Stopford and Collard were promptly ushered off to other posts, but this did not solve the issues at Portsmouth. Before even Christmas, the new Commodore, Arthur Archibald Campbell Galloway and his Commander found it necessary to imprison two men for two and six weeks for showing a lack of respect. They addressed the assembled men and declared that they had been brought to the Barracks under extraordinary circumstances and that it was necessary to enforce discipline to the utmost degree. The charges and sentences accorded the two miscreants were read aloud, and a few "undesirable characters" were to be dismissed.[2]

Commodores

Dates of appointment given:

Also, Henry Deacon Barry may have held this command.[Fact Check]

Footnotes

  1. "Rioting at Portsmouth Naval Barracks." The Times (London, England), Wednesday, Nov 07, 1906; pg. 11; Issue 38171.
  2. "Naval And Military Intelligence." The Times (London, England), Tuesday, Dec 25, 1906; pg. 3; Issue 38212.
  3. "Naval & Military Intelligence" (Official Appointments and Notices). The Times. Tuesday, 1 December, 1903. Issue 37252, col A, p. 6.
  4. "Naval and Military Intelligence" (Official Appointments and Notices). The Times. Thursday, 16 March, 1905. Issue 37656, col C, p. 11.
  5. "Naval and Military Intelligence" (Official Appointments and Notices). The Times. Saturday, 16 December, 1906. Issue 37892, col B, p. 11.
  6. Stopford Service Record. The National Archives. ADM 196/19. f. 323.
  7. "Naval and Military Intelligence" (Official Appointments and Notices). The Times. Tuesday, 18 December, 1906. Issue 38206, col A, p. 11.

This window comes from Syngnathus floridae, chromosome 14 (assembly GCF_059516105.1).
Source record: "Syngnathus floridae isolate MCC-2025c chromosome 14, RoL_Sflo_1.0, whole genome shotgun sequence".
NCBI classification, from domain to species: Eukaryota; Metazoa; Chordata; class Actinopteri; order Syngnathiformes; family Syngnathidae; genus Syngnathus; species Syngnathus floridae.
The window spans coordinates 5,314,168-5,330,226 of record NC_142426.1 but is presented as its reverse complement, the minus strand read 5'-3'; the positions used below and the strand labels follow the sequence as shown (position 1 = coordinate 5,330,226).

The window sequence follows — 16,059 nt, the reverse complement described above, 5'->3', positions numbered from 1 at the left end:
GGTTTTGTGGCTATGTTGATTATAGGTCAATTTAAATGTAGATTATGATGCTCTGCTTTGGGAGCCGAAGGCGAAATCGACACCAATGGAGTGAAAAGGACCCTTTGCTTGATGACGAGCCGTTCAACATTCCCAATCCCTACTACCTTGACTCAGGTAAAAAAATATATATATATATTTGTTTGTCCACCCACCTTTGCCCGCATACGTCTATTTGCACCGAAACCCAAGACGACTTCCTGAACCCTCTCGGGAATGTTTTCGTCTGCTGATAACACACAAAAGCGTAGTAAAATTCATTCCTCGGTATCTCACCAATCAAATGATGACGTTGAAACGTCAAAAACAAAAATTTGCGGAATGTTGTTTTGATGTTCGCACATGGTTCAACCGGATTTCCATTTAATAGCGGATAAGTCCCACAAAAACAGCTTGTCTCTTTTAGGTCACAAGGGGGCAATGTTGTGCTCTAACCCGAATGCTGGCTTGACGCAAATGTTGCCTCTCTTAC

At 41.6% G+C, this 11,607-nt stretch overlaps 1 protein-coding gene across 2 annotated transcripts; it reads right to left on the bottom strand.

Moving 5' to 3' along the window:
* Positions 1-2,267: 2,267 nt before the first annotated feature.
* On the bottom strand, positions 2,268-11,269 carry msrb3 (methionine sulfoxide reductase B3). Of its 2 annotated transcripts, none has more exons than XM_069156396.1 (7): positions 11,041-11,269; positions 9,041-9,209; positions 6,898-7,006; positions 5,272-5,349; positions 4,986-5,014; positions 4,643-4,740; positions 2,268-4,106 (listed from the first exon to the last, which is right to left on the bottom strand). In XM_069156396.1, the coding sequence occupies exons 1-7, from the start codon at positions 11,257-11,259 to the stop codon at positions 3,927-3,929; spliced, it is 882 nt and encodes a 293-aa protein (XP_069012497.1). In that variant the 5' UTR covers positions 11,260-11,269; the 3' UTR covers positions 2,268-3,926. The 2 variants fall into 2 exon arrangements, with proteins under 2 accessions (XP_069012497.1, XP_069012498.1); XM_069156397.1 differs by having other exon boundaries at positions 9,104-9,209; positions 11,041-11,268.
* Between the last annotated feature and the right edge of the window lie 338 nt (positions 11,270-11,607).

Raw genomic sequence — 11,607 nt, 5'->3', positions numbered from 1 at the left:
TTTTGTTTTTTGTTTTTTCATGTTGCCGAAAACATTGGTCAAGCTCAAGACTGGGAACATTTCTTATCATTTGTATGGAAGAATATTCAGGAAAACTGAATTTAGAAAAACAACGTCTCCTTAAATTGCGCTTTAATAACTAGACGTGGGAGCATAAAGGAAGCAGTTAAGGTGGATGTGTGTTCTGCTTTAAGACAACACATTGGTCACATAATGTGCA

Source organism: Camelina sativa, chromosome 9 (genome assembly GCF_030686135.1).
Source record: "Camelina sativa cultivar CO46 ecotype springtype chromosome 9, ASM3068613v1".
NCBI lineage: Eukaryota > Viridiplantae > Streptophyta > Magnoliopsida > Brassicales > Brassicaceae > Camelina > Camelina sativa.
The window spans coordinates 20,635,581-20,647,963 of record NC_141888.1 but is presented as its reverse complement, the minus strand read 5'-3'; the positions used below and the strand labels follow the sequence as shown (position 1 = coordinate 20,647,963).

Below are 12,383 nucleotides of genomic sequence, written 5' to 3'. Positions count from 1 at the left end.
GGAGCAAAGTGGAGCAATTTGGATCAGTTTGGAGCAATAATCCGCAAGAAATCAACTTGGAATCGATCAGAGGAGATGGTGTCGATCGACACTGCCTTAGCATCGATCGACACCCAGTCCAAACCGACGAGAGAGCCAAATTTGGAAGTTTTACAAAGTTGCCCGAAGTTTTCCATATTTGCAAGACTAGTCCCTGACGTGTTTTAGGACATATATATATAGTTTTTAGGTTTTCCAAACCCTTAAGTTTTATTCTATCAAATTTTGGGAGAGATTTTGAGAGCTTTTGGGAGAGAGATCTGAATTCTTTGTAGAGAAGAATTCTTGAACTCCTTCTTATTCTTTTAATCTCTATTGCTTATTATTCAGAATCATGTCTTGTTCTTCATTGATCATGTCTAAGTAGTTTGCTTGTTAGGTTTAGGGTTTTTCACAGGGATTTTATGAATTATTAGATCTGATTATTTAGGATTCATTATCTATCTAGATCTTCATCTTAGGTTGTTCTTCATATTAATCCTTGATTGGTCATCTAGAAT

8. Galloway Service Record. The National Archives. ADM 196/19. f. 139/276.
  9. Galloway Service Record. The National Archives. ADM 196/19. f. 139/276.
  10. "Naval and Military Intelligence" (Official Appointments and Notices). The Times. Monday, 9 December, 1907. Issue 38511, col D, p. 6.
  11. Shortland Service Record. The National Archives. ADM 196/19. f. 361.
  12. Shortland Service Record. The National Archives. ADM 196/19. f. 361.
  13. "Naval and Military Intelligence" (Official Appointments and Notices). The Times. Monday, 14 June, 1909. Issue 38985, col D, p. 8.
  14. Cradock Service Record. The National Archives. ADM 196/42. f. 89.
  15. Duff Service Record. The National Archives. ADM 196/42. f. 80.
  16. Duff Service Record. The National Archives. ADM 196/42. f. 80.
  17. "Naval Appointments" (Official Appointments and Notices). The Times. Monday, 11 September, 1911. Issue 39687, col G, p. 11.
  18. Supplement to the Monthly Navy List. (December, 1914). p. 3.
  19. Vaughan-Lee Service Record. The National Archives. ADM 196/42. f. 441.
  20. Vaughan-Lee Service Record. The National Archives. ADM 196/42. f. 441.
  21. Supplement to the Monthly Navy List. (September, 1915). p. 3.
  22. Supplement to the Monthly Navy List. (June, 1918). p. 3.
  23. Pelly Service Record. The National Archives. ADM 196/42. f. 483.
  24. Pelly Service Record. The National Archives. ADM 196/42. f. 483.
  25. The Navy List. (December, 1918). p. 929.
  26. Smith Service Record. The National Archives. ADM 196/43. f. 305.
  27. Smith Service Record. The National Archives. ADM 196/43. f. 305.
  28. McClintock Service Record. The National Archives. ADM 196/43. f. 459.
  29. McClintock Service Record. The National Archives. ADM 196/43. f. 459.
  30. Townsend Service Record. The National Archives. ADM 196/44/79. f. 98.
  31. Townsend Service Record. The National Archives. ADM 196/44/79. f. 98.
  32. The Navy List. (April, 1925). p. 282.
  33. The Navy List. (July, 1927). p. 281.
  34. Ramsay Service Record. The National Archives. ADM 196/45. f. 210.
  35. Ramsay Service Record. The National Archives. ADM 196/45. f. 210.
  36. Dannreuther Service Record. The National Archives. ADM 196/46. f. 29.
  37. Dannreuther Service Record. The National Archives. ADM 196/46. f. 29.
  38. The Navy List. (January, 1933). p. 284.
  39. Somerville Service Record. The National Archives. ADM 196/47/87. f. 292.
  40. Somerville Service Record. The National Archives. ADM 196/47/87. f. 292.
  41. Layton Service Record. The National Archives. ADM 196/49/134. f. ?.
  42. Layton Service Record. The National Archives. ADM 196/49/134. f. ?.
  43. Walker Service Record. The National Archives. ADM 196/53/12. f. 11.
  44. Walker Service Record. The National Archives. ADM 196/53/12. f. 11.